Abstract In this paper we propose a line of interpretation referred to the symbolism attributed to the zoomorphic figures, present in the rock art of the Sonoran Desert. We confront the results of rock art analysis and classification with a systematic study of the myths and legends of the Uto-aztecan cultural groups that lived in the region, when Europeans arrived. We pay special attention to the traditions of the O’odham, who inhabited the Sonoran Desert where we can find the rock art that...

  • Beyond Boundaries: A Discussion of "out-of'place" Yokuts and Chumash Motifs (2015)
    DOCUMENT Citation Only Mary Gorden. Devlin Gandy.

    Rock art research by Grant (1965) and Heizer and Clewlow (1973) revealed the prolific number of painted images that Chumash and Yokuts cultures produced in South Central California. Previous research (ibid; Lee 1991; Grant 1979) often focused on defining distinctive stylistic components and elements that characterize and differentiate these respective traditions, and define their cultural boundaries. Borderland rock art sites such as Carneros Rocks and Painted Rock have become continued points...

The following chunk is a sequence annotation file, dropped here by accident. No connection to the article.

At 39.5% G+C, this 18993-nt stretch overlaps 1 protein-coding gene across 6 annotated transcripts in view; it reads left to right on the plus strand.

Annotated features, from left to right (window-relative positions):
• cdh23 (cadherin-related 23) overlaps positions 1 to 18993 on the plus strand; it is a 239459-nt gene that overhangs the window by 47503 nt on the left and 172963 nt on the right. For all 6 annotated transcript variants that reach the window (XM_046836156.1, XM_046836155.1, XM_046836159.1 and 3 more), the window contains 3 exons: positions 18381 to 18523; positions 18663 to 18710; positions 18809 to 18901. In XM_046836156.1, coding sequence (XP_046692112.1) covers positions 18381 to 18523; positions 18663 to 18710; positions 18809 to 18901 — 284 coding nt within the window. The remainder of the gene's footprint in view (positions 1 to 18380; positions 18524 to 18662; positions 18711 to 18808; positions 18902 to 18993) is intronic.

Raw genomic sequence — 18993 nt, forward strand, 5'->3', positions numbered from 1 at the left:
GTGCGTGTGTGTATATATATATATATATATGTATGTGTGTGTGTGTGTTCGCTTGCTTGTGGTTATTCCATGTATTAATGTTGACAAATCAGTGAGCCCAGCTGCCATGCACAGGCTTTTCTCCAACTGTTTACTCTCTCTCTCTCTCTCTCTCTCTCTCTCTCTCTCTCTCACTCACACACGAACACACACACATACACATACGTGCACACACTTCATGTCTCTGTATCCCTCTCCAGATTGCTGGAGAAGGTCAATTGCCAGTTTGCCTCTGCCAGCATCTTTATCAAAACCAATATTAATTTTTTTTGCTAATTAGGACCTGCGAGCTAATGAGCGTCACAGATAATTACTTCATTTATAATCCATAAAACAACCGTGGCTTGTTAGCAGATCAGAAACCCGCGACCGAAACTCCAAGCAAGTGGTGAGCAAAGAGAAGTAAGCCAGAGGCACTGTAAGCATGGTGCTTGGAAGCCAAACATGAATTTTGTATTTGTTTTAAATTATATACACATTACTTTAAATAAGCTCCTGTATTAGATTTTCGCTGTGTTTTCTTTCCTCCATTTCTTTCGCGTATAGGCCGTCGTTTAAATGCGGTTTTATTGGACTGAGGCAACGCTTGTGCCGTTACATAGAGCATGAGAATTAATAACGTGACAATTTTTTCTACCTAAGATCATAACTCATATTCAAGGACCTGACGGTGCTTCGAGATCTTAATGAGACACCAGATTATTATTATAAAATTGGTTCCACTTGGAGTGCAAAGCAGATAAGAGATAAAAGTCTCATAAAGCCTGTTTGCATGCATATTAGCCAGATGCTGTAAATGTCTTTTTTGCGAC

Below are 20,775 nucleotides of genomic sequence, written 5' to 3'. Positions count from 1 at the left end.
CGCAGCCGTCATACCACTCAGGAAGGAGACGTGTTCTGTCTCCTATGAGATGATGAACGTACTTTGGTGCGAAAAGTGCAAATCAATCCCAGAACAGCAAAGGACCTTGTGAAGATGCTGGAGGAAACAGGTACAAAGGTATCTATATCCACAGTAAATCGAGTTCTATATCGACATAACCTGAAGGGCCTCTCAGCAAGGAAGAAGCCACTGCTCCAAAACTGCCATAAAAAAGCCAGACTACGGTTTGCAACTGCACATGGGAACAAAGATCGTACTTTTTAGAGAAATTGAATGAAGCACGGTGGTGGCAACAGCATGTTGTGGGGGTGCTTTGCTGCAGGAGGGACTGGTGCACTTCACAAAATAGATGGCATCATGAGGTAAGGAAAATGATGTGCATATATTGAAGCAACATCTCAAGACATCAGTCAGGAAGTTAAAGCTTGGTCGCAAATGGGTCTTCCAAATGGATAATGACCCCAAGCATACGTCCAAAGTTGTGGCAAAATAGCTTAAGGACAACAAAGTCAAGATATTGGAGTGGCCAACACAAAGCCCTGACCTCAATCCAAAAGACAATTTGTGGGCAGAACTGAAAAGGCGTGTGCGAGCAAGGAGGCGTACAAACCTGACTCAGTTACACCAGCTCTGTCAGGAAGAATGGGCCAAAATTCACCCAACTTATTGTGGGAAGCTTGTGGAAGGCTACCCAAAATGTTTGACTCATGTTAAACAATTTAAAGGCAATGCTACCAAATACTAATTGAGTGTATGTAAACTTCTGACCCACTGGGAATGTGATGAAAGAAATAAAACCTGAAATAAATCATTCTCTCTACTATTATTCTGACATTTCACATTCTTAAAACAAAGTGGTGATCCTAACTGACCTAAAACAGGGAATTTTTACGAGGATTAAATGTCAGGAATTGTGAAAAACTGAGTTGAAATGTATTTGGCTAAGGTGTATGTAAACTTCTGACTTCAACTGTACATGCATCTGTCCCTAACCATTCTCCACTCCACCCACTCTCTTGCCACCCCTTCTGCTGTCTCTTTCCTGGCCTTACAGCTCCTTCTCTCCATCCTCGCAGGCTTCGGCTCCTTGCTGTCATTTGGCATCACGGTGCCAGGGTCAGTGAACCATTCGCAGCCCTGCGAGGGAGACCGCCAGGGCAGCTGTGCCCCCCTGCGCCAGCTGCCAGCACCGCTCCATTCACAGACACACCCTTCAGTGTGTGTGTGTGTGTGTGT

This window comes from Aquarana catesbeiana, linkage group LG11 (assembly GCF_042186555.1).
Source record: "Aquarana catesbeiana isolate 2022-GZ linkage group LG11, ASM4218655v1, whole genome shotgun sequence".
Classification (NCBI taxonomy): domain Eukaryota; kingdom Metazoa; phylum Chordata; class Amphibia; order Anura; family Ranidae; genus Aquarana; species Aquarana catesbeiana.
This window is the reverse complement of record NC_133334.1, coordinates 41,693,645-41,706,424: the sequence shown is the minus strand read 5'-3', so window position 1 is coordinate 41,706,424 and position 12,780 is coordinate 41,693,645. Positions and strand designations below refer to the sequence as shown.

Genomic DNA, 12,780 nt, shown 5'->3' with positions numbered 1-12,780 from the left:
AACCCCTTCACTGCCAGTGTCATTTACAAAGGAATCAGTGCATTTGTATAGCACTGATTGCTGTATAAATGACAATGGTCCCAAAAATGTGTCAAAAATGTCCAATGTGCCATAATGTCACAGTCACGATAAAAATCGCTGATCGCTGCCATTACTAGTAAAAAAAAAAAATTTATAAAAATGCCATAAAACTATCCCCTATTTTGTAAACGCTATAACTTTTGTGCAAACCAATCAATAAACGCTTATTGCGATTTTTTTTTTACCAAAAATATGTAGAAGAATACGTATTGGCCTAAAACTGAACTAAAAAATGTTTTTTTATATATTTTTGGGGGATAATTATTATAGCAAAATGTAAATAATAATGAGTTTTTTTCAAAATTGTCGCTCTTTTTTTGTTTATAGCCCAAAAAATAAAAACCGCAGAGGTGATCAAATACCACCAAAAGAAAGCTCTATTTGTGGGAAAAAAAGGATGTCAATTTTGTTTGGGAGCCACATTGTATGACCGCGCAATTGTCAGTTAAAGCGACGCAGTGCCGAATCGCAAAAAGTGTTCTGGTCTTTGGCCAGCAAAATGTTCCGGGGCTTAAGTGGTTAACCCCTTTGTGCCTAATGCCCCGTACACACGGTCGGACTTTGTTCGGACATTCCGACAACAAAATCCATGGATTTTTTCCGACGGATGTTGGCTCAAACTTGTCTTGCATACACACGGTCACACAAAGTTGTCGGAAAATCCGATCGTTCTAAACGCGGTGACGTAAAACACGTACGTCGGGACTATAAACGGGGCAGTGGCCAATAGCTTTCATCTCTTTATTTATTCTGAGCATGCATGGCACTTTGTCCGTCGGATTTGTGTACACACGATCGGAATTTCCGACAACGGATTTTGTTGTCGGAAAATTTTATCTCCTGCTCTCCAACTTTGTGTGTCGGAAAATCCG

• Beyond the Solstice (2015)
    DOCUMENT Citation Only Elanie Moore.

    The Great Murals of Sierra de San Francisco, Baja California, Mexico, have been the subject of in-depth study (Guttierez 2013; Hyland 1997; Rubio 2013; religiVinas 2013). The latter include recordation of major sites and reconstruction of age, cultural affiliation, and hypotheses as to meaning and function. Growing evidence supports that these sites display light patterns correlating with winter / summer solstice timings. Arguments have been presented that light manifestations exhibit...

  • Exploring Nevada rock art as a social landscape (2015)
    DOCUMENT Citation Only Angus Quinlan.